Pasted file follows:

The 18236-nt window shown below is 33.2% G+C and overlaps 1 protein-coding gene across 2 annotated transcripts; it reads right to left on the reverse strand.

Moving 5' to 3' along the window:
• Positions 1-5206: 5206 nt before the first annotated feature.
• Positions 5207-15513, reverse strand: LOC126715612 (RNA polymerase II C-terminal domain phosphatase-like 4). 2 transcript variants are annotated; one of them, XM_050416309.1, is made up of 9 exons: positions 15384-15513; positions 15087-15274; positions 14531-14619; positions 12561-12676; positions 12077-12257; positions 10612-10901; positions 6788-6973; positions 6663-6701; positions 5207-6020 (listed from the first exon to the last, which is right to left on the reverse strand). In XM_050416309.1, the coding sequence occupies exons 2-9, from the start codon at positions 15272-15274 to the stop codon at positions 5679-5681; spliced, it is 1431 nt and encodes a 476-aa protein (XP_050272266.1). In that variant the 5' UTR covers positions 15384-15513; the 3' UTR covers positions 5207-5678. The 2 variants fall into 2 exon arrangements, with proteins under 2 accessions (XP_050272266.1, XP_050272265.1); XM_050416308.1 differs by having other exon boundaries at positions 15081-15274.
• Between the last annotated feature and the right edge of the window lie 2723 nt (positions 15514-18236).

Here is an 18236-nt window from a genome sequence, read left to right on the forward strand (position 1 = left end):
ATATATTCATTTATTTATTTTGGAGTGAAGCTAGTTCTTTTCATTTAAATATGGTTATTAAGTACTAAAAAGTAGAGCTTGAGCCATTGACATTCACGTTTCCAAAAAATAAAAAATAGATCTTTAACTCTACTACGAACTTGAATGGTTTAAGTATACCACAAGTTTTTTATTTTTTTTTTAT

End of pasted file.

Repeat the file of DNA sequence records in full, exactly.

The 18236-nt window shown below is 33.2% G+C and overlaps 1 protein-coding gene across 2 annotated transcripts; it reads right to left on the reverse strand.

Moving 5' to 3' along the window:
• Positions 1-5206: 5206 nt before the first annotated feature.
• Positions 5207-15513, reverse strand: LOC126715612 (RNA polymerase II C-terminal domain phosphatase-like 4). 2 transcript variants are annotated; one of them, XM_050416309.1, is made up of 9 exons: positions 15384-15513; positions 15087-15274; positions 14531-14619; positions 12561-12676; positions 12077-12257; positions 10612-10901; positions 6788-6973; positions 6663-6701; positions 5207-6020 (listed from the first exon to the last, which is right to left on the reverse strand). In XM_050416309.1, the coding sequence occupies exons 2-9, from the start codon at positions 15272-15274 to the stop codon at positions 5679-5681; spliced, it is 1431 nt and encodes a 476-aa protein (XP_050272266.1). In that variant the 5' UTR covers positions 15384-15513; the 3' UTR covers positions 5207-5678. The 2 variants fall into 2 exon arrangements, with proteins under 2 accessions (XP_050272266.1, XP_050272265.1); XM_050416308.1 differs by having other exon boundaries at positions 15081-15274.
• Between the last annotated feature and the right edge of the window lie 2723 nt (positions 15514-18236).

Here is an 18236-nt window from a genome sequence, read left to right on the forward strand (position 1 = left end):
ATATATTCATTTATTTATTTTGGAGTGAAGCTAGTTCTTTTCATTTAAATATGGTTATTAAGTACTAAAAAGTAGAGCTTGAGCCATTGACATTCACGTTTCCAAAAAATAAAAAATAGATCTTTAACTCTACTACGAACTTGAATGGTTTAAGTATACCACAAGTTTTTTATTTTTTTTTTAT